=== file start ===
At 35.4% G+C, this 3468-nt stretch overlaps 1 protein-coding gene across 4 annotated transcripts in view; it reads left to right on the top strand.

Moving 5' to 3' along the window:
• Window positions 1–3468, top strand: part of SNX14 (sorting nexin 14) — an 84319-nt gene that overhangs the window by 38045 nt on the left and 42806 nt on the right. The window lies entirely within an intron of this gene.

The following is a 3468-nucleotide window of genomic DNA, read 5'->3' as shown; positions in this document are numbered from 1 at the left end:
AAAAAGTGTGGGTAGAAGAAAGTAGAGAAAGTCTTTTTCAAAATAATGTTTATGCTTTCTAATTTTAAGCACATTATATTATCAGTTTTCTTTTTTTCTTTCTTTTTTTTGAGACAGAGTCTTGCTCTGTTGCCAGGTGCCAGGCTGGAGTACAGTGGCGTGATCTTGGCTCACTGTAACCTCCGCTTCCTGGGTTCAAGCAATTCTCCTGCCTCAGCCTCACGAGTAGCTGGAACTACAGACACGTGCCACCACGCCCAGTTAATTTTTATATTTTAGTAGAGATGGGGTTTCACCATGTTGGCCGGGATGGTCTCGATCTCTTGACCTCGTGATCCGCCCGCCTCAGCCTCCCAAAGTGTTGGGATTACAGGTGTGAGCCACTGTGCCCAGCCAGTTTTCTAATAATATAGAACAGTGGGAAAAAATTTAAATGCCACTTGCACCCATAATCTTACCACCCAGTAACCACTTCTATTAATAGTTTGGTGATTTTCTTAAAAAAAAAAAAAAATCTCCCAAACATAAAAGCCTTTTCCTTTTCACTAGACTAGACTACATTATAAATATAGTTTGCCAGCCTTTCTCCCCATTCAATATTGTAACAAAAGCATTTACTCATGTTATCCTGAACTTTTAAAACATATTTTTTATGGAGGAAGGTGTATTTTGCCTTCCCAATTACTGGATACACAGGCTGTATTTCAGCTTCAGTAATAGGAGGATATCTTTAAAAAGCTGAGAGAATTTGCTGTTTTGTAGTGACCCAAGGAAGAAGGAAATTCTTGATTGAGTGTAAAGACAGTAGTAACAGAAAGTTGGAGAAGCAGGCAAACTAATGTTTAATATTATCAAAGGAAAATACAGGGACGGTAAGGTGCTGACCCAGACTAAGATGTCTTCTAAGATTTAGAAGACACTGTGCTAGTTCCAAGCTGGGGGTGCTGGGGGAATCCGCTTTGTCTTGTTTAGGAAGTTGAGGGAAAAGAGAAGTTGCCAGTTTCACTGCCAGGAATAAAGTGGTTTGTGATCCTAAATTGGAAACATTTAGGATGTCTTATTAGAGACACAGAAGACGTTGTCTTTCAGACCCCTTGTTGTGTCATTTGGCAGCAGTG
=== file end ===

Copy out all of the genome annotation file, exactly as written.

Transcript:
At 35.4% G+C, this 3468-nt stretch overlaps 1 protein-coding gene across 4 annotated transcripts in view; it reads left to right on the top strand.

Moving 5' to 3' along the window:
• Window positions 1–3468, top strand: part of SNX14 (sorting nexin 14) — an 84319-nt gene that overhangs the window by 38045 nt on the left and 42806 nt on the right. The window lies entirely within an intron of this gene.

The following is a 3468-nucleotide window of genomic DNA, read 5'->3' as shown; positions in this document are numbered from 1 at the left end:
AAAAAGTGTGGGTAGAAGAAAGTAGAGAAAGTCTTTTTCAAAATAATGTTTATGCTTTCTAATTTTAAGCACATTATATTATCAGTTTTCTTTTTTTCTTTCTTTTTTTTGAGACAGAGTCTTGCTCTGTTGCCAGGTGCCAGGCTGGAGTACAGTGGCGTGATCTTGGCTCACTGTAACCTCCGCTTCCTGGGTTCAAGCAATTCTCCTGCCTCAGCCTCACGAGTAGCTGGAACTACAGACACGTGCCACCACGCCCAGTTAATTTTTATATTTTAGTAGAGATGGGGTTTCACCATGTTGGCCGGGATGGTCTCGATCTCTTGACCTCGTGATCCGCCCGCCTCAGCCTCCCAAAGTGTTGGGATTACAGGTGTGAGCCACTGTGCCCAGCCAGTTTTCTAATAATATAGAACAGTGGGAAAAAATTTAAATGCCACTTGCACCCATAATCTTACCACCCAGTAACCACTTCTATTAATAGTTTGGTGATTTTCTTAAAAAAAAAAAAAAATCTCCCAAACATAAAAGCCTTTTCCTTTTCACTAGACTAGACTACATTATAAATATAGTTTGCCAGCCTTTCTCCCCATTCAATATTGTAACAAAAGCATTTACTCATGTTATCCTGAACTTTTAAAACATATTTTTTATGGAGGAAGGTGTATTTTGCCTTCCCAATTACTGGATACACAGGCTGTATTTCAGCTTCAGTAATAGGAGGATATCTTTAAAAAGCTGAGAGAATTTGCTGTTTTGTAGTGACCCAAGGAAGAAGGAAATTCTTGATTGAGTGTAAAGACAGTAGTAACAGAAAGTTGGAGAAGCAGGCAAACTAATGTTTAATATTATCAAAGGAAAATACAGGGACGGTAAGGTGCTGACCCAGACTAAGATGTCTTCTAAGATTTAGAAGACACTGTGCTAGTTCCAAGCTGGGGGTGCTGGGGGAATCCGCTTTGTCTTGTTTAGGAAGTTGAGGGAAAAGAGAAGTTGCCAGTTTCACTGCCAGGAATAAAGTGGTTTGTGATCCTAAATTGGAAACATTTAGGATGTCTTATTAGAGACACAGAAGACGTTGTCTTTCAGACCCCTTGTTGTGTCATTTGGCAGCAGTG